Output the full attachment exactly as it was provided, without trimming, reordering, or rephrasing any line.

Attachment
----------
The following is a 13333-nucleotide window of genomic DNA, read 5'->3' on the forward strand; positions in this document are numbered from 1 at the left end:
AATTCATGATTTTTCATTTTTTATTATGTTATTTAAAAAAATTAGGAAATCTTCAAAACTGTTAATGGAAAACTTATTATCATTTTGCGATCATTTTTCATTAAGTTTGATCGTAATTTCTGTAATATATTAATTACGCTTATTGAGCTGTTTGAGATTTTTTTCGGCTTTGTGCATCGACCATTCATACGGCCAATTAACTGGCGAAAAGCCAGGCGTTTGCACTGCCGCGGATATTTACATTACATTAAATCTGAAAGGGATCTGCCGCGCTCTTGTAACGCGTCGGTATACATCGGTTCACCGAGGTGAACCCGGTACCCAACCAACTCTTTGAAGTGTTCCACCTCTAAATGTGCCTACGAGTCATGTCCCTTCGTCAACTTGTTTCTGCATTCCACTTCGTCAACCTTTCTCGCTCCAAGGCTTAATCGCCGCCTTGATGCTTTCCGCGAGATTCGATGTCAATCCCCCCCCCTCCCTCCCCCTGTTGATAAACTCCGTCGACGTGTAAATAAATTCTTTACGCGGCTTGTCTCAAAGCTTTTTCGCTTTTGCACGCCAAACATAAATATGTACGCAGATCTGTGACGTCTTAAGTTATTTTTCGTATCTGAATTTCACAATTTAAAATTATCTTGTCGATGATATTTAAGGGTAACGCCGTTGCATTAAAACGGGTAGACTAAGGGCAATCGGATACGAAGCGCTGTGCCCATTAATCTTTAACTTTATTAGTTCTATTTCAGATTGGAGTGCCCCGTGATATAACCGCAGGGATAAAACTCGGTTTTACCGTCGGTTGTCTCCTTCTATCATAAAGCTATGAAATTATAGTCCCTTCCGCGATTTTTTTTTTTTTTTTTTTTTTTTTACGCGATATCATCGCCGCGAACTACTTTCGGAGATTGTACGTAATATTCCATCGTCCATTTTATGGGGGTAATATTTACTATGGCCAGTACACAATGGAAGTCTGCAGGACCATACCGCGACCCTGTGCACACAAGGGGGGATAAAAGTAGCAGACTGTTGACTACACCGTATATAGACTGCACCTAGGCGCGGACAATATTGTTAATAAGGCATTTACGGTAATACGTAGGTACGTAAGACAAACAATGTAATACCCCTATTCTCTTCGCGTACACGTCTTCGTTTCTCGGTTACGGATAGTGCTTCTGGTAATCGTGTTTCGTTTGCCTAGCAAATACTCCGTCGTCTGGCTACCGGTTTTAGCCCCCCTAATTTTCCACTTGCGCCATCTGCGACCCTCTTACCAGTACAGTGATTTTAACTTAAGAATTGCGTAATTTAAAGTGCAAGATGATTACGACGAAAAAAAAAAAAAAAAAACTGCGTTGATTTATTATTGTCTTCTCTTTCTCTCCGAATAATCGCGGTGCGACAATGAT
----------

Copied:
The following is a 13333-nucleotide window of genomic DNA, read 5'->3' on the forward strand; positions in this document are numbered from 1 at the left end:
AATTCATGATTTTTCATTTTTTATTATGTTATTTAAAAAAATTAGGAAATCTTCAAAACTGTTAATGGAAAACTTATTATCATTTTGCGATCATTTTTCATTAAGTTTGATCGTAATTTCTGTAATATATTAATTACGCTTATTGAGCTGTTTGAGATTTTTTTCGGCTTTGTGCATCGACCATTCATACGGCCAATTAACTGGCGAAAAGCCAGGCGTTTGCACTGCCGCGGATATTTACATTACATTAAATCTGAAAGGGATCTGCCGCGCTCTTGTAACGCGTCGGTATACATCGGTTCACCGAGGTGAACCCGGTACCCAACCAACTCTTTGAAGTGTTCCACCTCTAAATGTGCCTACGAGTCATGTCCCTTCGTCAACTTGTTTCTGCATTCCACTTCGTCAACCTTTCTCGCTCCAAGGCTTAATCGCCGCCTTGATGCTTTCCGCGAGATTCGATGTCAATCCCCCCCCCTCCCTCCCCCTGTTGATAAACTCCGTCGACGTGTAAATAAATTCTTTACGCGGCTTGTCTCAAAGCTTTTTCGCTTTTGCACGCCAAACATAAATATGTACGCAGATCTGTGACGTCTTAAGTTATTTTTCGTATCTGAATTTCACAATTTAAAATTATCTTGTCGATGATATTTAAGGGTAACGCCGTTGCATTAAAACGGGTAGACTAAGGGCAATCGGATACGAAGCGCTGTGCCCATTAATCTTTAACTTTATTAGTTCTATTTCAGATTGGAGTGCCCCGTGATATAACCGCAGGGATAAAACTCGGTTTTACCGTCGGTTGTCTCCTTCTATCATAAAGCTATGAAATTATAGTCCCTTCCGCGATTTTTTTTTTTTTTTTTTTTTTTTTACGCGATATCATCGCCGCGAACTACTTTCGGAGATTGTACGTAATATTCCATCGTCCATTTTATGGGGGTAATATTTACTATGGCCAGTACACAATGGAAGTCTGCAGGACCATACCGCGACCCTGTGCACACAAGGGGGGATAAAAGTAGCAGACTGTTGACTACACCGTATATAGACTGCACCTAGGCGCGGACAATATTGTTAATAAGGCATTTACGGTAATACGTAGGTACGTAAGACAAACAATGTAATACCCCTATTCTCTTCGCGTACACGTCTTCGTTTCTCGGTTACGGATAGTGCTTCTGGTAATCGTGTTTCGTTTGCCTAGCAAATACTCCGTCGTCTGGCTACCGGTTTTAGCCCCCCTAATTTTCCACTTGCGCCATCTGCGACCCTCTTACCAGTACAGTGATTTTAACTTAAGAATTGCGTAATTTAAAGTGCAAGATGATTACGACGAAAAAAAAAAAAAAAAAACTGCGTTGATTTATTATTGTCTTCTCTTTCTCTCCGAATAATCGCGGTGCGACAATGAT